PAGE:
This was just the latest of many prior incarnations. The first was a Martin Scorsese-directed drama to star Damon Wayans, this well before Pryor died in 2005. Later, there was a Showtime pic that was to star Eddie Griffin and another attempt at a feature that was to star Mike Epps with Kasi Lemmons directing. Condon’s first flirtation had Eddie Murphy briefly interested, and then Chris Rock was briefly in the conversation. Pryor had an unbelievable life, from growing up in a brothel, rising to become comedy’s biggest stage …
On its fourth day, the Sundance Film Festival is wall to wall with some of Hollywood’s best known actors and actresses — and we don’t mean the ones who show up just to party hop. While the festival can be a great launching pad for emerging filmmakers, Park City has never been shy about letting the already well known show their wares there too. It was created by Robert Redford after all. This year sees a number of famous faces and names get behind the camera with new films. As buyers begin to dig in, expect to see these marquee names generating some serious interest as they play out of their regular position. And then there’s the plethora of Oscar winners and nominees, blockbuster and TV stars and indie superstars in front of the camera — check out our comprehensive list below.
James Franco – Executive Producer, kink; Co-director, Interior. Leather Bar. - Actor, director, conceptual artist, grad student and failed Oscar host, Franco wears many hats. This year, he’s adding producer and co-director for two separate films for Sundance. Franco produced kink, a documentary directed by Christina Voros about the Internet’s biggest producer of BDSM. Franco also co-directed Interior. Leather Bar with Travis Matthews. The film seeks to re-create the 40 minutes of Gay S&M footage rumored to be cut from 1980’s Cruising staring Al Pacino to avoid an X rating. Sure the sexual subject matter of both films is similar but Franco’s ambition is wide ranging. Franco also makes an appearance in front of the camera in Interior. Leather Bar and Lovelace.
Alicia Keys – Executive Producer, The Inevitable Defeat of Mister and Pete - The multi-platinum singer/songwriter is no stranger to cinema. More than a few films feature her tunes on their soundtracks and Keys was in front of the camera in 2006’s Smokin’ Aces. However, this Sundance is Keys’ debut as a producer. Directed George Tillman Jr. and starring Skylan Brooks, Jeffrey Wright, Jennifer Hudson and Anthony Mackie, the coming of age film could be the start of a whole new career for Keys.
Joseph Gordon-Levitt – Director/Writer, Don Jon’s Addiction – He sings, he dances, he starred in The Dark Knight Rises and Looper last year, and now Gordon-Levitt slips into the director’s role on the comedy Don Jon’s Addiction. The actor’s directorial debut, which he also wrote the script for, stars Gordon-Levitt himself as a lady’s man who begins seeking a more fulfilling emotional life. Scarlett Jonansson, Julianne Moore, Brie Larson and Tony Danza co-star in the film.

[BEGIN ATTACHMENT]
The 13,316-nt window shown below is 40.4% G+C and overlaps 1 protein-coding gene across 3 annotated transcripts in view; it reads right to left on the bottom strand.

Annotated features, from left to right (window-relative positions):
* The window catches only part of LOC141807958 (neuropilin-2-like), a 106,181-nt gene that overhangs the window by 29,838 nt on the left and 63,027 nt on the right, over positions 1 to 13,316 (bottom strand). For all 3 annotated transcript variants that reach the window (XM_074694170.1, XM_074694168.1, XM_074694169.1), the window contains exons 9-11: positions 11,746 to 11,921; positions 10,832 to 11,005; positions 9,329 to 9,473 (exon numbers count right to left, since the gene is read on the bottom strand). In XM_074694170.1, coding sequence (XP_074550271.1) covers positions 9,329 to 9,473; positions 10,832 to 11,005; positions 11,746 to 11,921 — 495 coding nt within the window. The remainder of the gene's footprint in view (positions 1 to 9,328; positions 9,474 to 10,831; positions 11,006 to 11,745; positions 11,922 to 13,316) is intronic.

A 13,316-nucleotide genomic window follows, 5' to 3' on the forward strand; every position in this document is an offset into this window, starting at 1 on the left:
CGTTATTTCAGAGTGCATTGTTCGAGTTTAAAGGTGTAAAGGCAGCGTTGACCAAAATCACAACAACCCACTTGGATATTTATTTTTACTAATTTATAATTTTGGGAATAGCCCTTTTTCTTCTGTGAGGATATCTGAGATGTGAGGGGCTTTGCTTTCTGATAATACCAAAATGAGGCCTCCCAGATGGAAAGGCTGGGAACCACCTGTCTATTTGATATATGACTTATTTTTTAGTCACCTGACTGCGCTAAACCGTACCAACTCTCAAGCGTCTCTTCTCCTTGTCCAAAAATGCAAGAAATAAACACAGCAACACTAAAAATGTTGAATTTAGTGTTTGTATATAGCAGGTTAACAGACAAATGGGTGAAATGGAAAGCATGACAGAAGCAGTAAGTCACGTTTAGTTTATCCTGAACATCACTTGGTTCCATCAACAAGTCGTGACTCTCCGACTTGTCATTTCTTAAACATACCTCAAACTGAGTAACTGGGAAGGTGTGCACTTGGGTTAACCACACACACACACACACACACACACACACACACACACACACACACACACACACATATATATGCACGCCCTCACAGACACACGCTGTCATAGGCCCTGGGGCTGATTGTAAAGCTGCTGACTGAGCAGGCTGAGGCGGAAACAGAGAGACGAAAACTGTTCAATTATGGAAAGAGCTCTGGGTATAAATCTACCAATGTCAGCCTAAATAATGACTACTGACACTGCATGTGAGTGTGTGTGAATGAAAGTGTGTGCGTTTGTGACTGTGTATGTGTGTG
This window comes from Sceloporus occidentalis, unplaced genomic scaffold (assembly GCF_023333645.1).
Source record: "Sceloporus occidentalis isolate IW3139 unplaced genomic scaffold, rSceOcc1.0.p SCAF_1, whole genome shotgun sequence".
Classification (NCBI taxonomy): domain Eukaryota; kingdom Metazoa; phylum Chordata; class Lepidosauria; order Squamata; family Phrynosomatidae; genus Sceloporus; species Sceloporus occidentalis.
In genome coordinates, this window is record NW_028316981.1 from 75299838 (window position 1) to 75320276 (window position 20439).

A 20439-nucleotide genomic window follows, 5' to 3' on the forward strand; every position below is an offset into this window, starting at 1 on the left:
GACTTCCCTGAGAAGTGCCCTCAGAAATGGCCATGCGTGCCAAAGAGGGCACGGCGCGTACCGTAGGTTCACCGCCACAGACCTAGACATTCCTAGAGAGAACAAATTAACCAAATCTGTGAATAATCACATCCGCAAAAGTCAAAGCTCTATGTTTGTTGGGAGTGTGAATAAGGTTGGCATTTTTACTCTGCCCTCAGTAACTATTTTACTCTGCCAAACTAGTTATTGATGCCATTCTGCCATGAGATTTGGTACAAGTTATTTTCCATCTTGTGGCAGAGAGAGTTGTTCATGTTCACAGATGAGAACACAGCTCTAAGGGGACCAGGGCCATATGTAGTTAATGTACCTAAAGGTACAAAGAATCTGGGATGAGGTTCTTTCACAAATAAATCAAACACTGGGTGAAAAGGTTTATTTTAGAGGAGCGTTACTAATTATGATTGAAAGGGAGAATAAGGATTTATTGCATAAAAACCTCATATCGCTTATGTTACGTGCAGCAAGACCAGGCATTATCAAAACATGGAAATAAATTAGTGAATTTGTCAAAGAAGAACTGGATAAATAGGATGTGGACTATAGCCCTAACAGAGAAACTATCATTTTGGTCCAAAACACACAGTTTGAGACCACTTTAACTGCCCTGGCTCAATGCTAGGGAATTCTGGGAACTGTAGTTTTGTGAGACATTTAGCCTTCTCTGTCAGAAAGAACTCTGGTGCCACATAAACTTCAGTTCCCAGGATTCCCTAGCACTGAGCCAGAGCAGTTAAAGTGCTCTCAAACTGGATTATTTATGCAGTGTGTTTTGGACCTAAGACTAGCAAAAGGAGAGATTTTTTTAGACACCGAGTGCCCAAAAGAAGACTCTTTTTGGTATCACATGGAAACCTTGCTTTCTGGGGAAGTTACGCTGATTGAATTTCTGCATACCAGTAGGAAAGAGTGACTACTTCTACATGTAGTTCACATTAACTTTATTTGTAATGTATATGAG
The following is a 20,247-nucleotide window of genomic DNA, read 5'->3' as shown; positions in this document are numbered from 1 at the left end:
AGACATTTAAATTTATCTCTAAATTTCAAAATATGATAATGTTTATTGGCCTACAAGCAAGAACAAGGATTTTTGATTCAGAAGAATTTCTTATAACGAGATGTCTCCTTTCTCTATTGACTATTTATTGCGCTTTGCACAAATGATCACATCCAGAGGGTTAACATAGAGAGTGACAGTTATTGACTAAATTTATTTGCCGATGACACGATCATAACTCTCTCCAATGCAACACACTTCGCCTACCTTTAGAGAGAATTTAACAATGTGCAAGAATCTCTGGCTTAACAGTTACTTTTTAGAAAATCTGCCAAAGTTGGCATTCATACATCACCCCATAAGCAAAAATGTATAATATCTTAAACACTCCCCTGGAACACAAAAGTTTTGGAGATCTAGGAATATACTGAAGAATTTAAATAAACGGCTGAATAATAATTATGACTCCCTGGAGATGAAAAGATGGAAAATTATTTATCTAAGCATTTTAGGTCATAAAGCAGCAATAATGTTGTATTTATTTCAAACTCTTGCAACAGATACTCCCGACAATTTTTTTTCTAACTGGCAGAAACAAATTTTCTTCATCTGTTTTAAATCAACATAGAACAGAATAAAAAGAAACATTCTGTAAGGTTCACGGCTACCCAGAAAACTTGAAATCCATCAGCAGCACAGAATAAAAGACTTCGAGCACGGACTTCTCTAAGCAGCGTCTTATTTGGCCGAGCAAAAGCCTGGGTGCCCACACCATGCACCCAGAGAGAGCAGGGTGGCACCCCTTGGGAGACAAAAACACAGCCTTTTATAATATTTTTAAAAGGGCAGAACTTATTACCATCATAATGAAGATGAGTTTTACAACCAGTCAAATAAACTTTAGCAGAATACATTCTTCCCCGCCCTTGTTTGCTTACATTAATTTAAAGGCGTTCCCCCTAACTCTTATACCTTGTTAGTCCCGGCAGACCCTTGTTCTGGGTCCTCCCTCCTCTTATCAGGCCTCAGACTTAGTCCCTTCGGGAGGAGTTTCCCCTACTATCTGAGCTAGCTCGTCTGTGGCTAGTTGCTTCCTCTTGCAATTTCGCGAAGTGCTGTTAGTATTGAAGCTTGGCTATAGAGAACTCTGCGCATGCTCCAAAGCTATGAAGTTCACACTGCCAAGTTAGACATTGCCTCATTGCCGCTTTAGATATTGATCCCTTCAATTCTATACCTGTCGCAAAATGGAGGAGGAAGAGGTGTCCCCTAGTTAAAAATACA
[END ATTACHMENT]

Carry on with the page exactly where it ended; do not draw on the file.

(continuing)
Dave Grohl – Director/Producer, Sound City - No stranger to movie soundtracks, the Foo Fighters frontman and former Nirvana drummer has now moved into the director’s chair with his debut documentary Sound City. Debuting early in the Festival, the film is about the famous Van Nuys studio where Nirvana, Neil Young, Fleetwood Mac, Tom Petty, Cheap Trick, Guns and Roses and others have recorded. Even before the Festival began, Gravitas Ventures acquired worldwide VOD to Grohl’s movie.
Julie Delpy/Ethan Hawke – Writers, Before Midnight - This one’s a bit of a cheat because the duo are actually on both sides of the camera at this year’s Sundance. Premiering tonight, the Richard Linklater directed Before Midnight sees Delpy and Hawke return to their roles as Jesse and Celine from 1995’s Before Sunrise and 2004’s Before Sunset. The onscreen duo also retuned to their off screen roles as writers. Like Before Sunset, which was nominated for a Best Adapted Screenplay, Delpy and Hawke crafted Before Midnight’s script with Linklater. This year marks the second time the trio have premiered their tale of the perpetually unfulfilled lovers to Sundance –Before Sunrise debuted at the Festival in 1995.
The Last King of Scotland Oscar winner and Hunger Games star will round out Scott Cooper’s Out of The Furnace, Relativity announced today. Forest Whitaker, as previously reported by Deadline, and Woody Harrelson join Christian Bale, Sam Shepard, Zoe Saldana and Casey Affleck in the Rust Belt crime drama. Whitaker will play Sheriff Wesley Barnes of the mill town of Braddock, PA. Harrelson plays local crime boss Harlan DeGroat. Out of the Furnace is the first film by Scott Cooper since 2009’s Crazy Heart. As well as directing, Cooper wrote the script based on an earlier version by Brad Ingleseby entitled The Low Dwellers. The film, which actually started principle photography today in Pennsylvania, tracks Bale as an ex-con and Affleck as his brothers as they are thrust deep into the violent criminal underworld. Relativity will distribute Out of the Furnace in the U.S. LA-based production-financing-sales company Red Granite will handle international sales in Cannes net month. Producers are Appian Way’s Leonardo DiCaprio and Jennifer Killoran, Scott Free’s Ridley Scott, Tony Scott and Michael Costigan plus Relativity CEO Ryan Kavanaugh.